Yesterday, we discussed a couple hair trends that the Women’s Marketing strategy team see as significant in helping brands better segment their consumers based on their needs. As brands cope with changes and try to create loyal customers in a complex market, what hair care market trends are emerging for them to hone in on in order to stay ahead of the curve?
The Fast and the Fashionable
When it comes to trimming, coloring, and caring for their hair, women do want it all. “They are interested in receiving high quality services with high quality products at a fraction of the time it would take themselves,” says Van Dam. Mintel’s shows 31% of women are interested in express salon services, “which,” says Van Dam, “is remarkable for a fairly recent new category.” We’re seeing that women are spending more to get their hair treated by professionals with top quality products as opposed to self-treating and skimping on the best products. Rising interests in “blow out bars,” where women can get their hair quickly blow-dried, offer a niche market for brands to market their hair care products from haircare professionals. Mass marketers would be wise to develop products that respond to this need for getting great hair and getting it fast.
More women are traveling by public transportation, creating an opportunity for brands to advertise more in-transit as well as refocus the delivery of their product. Mintel reports that 40% of haircare consumers hold interest in single-use haircare products meant for on-the-go use. Offering products in single sample sizes also allow a low risk option for the consumer to try something before deciding if they want to purchase a full sized product.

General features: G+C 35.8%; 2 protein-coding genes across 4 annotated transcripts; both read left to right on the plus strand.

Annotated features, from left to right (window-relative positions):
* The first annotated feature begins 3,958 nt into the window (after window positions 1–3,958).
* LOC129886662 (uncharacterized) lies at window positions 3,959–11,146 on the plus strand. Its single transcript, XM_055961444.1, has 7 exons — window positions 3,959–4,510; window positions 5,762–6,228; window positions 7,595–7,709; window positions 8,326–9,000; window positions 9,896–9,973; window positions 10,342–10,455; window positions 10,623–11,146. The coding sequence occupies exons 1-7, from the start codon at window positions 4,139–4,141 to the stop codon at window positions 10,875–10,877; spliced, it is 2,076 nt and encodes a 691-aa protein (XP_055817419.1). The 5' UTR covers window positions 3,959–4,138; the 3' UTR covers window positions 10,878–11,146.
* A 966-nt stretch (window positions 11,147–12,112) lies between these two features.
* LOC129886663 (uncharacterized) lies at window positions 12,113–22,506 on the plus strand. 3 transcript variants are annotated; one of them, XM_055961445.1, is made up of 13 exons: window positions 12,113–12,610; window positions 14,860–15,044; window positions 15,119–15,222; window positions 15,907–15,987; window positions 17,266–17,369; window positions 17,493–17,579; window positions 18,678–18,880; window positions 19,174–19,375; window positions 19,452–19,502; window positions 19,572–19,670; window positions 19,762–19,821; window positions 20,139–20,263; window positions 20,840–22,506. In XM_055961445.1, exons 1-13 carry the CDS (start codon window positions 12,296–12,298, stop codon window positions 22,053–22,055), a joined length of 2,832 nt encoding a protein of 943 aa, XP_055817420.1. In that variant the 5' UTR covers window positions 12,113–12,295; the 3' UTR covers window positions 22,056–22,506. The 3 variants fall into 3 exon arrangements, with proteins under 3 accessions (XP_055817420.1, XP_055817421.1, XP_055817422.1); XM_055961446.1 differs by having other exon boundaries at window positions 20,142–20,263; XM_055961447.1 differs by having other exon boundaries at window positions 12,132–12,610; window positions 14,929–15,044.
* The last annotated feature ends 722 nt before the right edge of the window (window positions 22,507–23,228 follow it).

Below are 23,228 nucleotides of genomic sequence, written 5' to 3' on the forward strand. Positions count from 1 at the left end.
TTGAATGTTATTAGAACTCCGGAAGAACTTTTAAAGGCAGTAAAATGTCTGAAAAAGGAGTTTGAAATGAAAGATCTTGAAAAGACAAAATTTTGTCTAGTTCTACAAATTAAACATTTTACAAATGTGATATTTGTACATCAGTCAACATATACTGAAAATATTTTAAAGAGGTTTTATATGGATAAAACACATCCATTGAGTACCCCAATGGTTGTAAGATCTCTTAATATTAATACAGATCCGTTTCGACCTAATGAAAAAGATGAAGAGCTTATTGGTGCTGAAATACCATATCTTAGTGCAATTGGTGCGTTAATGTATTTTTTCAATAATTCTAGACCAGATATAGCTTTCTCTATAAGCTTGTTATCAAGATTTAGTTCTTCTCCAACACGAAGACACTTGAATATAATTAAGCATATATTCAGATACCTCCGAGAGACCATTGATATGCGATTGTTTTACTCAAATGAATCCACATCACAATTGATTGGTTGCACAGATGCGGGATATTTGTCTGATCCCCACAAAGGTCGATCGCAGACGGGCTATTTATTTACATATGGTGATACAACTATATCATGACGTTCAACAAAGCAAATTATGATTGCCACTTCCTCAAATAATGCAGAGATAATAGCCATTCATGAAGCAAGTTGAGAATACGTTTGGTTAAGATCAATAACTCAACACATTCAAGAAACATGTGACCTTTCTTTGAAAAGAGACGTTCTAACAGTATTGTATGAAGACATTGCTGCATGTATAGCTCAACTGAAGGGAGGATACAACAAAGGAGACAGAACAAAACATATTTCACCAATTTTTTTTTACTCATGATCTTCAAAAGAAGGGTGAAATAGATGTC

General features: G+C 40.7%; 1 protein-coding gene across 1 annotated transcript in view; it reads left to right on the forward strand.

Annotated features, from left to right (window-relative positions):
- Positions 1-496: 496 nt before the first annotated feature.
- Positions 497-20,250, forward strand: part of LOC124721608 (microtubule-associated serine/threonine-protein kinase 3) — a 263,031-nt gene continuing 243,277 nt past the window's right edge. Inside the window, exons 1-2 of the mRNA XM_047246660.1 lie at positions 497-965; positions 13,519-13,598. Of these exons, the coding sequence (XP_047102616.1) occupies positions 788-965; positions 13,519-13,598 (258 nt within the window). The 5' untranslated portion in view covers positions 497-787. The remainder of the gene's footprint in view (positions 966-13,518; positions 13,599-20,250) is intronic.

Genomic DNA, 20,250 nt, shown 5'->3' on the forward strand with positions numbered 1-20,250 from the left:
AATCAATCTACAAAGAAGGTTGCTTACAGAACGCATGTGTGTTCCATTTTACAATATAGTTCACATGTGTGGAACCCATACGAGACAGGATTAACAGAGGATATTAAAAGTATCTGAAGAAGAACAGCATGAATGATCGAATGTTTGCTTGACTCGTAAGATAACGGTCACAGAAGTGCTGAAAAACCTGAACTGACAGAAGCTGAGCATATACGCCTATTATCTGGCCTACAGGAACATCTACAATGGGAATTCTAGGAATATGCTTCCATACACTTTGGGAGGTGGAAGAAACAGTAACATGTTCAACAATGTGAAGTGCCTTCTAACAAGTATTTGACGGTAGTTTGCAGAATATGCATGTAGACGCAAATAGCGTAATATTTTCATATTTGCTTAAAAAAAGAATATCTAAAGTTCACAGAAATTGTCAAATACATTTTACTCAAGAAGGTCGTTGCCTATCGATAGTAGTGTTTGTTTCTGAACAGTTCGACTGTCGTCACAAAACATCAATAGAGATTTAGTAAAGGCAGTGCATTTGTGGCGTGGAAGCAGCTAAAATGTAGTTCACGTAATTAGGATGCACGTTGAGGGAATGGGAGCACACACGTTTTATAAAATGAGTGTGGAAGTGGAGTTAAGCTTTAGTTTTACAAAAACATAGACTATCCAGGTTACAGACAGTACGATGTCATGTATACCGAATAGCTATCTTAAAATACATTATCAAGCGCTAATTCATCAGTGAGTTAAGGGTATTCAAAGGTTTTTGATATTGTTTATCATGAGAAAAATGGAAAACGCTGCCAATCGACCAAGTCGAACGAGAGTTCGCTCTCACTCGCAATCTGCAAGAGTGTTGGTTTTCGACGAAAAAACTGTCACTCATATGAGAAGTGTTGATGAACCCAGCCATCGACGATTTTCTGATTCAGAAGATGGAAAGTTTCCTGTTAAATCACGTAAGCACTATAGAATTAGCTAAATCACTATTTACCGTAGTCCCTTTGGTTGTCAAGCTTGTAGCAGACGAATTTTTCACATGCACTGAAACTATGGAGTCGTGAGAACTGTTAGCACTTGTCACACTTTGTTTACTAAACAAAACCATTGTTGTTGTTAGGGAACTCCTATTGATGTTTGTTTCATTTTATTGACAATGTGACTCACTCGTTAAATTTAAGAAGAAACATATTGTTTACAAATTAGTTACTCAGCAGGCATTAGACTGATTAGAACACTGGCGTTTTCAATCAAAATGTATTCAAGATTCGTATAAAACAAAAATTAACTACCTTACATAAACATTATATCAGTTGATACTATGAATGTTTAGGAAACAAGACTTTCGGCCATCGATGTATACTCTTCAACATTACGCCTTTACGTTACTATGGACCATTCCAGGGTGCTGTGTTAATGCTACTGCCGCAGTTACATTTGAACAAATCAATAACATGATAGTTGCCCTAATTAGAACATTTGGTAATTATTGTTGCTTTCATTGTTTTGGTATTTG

Hair Care Market Trends Show Most Women Research Online, But Purchase In Stores
“Our research shows women rely on multiple touchpoints, including magazines, radio and Internet, before making a beauty/hair purchase,” says Van Dam. We see a consumer is open to making online purchases, but still feels most comfortable testing her beauty products in-store before settling on the perfect products. 65% of those online have never made a digital beauty purchase, but this woman is a heavy consumer of media. Van Dam agrees that online platforms are “especially relevant for the beauty and personal care consumer” because even though women are most adept to making purchases in person, they are sure to share their opinions or search for information online.